IChemE’s Corporate Partners make a major contribution to the chemical engineering profession and to the world around us. The list of Corporate Partners is growing and it’s worth highlighting some of their success stories in my blog.
Our three-tiered Corporate Partner scheme was launched in 2009 to build links with industry. Corporate Partnership recognises a company’s commitment to engineering excellence, employee professional development and inspiring the next generation.
Bechtel is a global leader in the design, procurement, construction, and project management of oil, chemical, and natural gas facilities.
They employ 500 chemical engineers worldwide and became a Gold Corporate Partner in 2013. They even baked us a cake to help celebrate!
Since 1898, Bechtel have completed more than 25,000 projects in 160 countries on all seven continents. That’s no mean feat. And recently, they constructed the biggest oil refinery in the world.
We have been attracted to gold for millennia both for its beauty and its value.
Gold is considered so attractive because it does not corrode or tarnish. It’s also very ductile. These properties have led to gold being used in works of art and treasures of great historical and cultural significance.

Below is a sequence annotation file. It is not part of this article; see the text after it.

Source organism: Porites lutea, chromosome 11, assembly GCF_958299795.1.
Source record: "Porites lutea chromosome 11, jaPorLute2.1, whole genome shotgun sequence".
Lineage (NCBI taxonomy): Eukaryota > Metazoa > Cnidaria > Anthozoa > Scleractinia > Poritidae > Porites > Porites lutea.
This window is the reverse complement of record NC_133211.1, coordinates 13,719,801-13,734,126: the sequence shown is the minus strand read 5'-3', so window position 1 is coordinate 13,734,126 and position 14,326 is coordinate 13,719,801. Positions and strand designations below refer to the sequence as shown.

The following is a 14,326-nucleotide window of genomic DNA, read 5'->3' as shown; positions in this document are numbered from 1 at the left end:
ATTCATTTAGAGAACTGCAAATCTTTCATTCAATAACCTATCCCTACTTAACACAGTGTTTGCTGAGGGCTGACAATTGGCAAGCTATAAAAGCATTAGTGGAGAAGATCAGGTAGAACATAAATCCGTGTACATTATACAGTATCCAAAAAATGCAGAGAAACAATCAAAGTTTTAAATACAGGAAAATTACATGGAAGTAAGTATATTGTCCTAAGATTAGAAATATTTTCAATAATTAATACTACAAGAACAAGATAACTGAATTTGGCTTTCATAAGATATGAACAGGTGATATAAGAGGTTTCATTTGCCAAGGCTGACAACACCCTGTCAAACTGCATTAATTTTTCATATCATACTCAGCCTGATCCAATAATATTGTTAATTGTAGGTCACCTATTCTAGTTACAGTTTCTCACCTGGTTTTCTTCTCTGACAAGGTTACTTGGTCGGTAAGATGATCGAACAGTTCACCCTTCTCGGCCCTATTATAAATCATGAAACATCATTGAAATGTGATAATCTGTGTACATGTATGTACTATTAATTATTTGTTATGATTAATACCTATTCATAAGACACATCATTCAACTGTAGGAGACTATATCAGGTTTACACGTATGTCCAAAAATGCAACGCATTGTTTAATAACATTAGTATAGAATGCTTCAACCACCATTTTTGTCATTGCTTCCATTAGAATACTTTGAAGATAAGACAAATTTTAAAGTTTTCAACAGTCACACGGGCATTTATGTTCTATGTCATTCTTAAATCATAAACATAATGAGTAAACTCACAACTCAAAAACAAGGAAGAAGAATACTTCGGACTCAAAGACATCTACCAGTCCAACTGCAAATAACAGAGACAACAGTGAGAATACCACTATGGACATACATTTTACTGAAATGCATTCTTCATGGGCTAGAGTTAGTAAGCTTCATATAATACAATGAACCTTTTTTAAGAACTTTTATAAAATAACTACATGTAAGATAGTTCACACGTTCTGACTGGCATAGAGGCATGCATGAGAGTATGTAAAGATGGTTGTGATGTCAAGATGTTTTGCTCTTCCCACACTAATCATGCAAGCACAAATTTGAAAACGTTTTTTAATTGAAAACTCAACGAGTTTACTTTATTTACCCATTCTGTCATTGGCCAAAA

Gold has inspired great art, but what about great chemistry and chemical engineering?
During the evening Graham shared many interesting insights into UK catalysis research. Catalysis is at the core of the UK economy and contributes over UK £50 billion annually. It is central to the wellbeing of society and is involved in some way in 80 per cent of all manufactured goods.
Graham then told me about his work with gold catalysts. With his team, he has discovered that gold has the potential to improve health, clean up the environment and save lives.
Healthcare policy ebbs and flows on a regular basis, especially in countries where the state provides tax-payer funded services like here in the UK.
However, although medicines, equipment, communication and facilities have all generally improved over time, the basic management of healthcare services and the business models for delivering them often seem in a state of constant flux.
A good example is where healthcare is best provided – in homes, communities or large centralised hospitals. Generally, I think it is a combination of all of these, but there has been a trend over the past few decades to more community- and home-based services, especially for the elderly.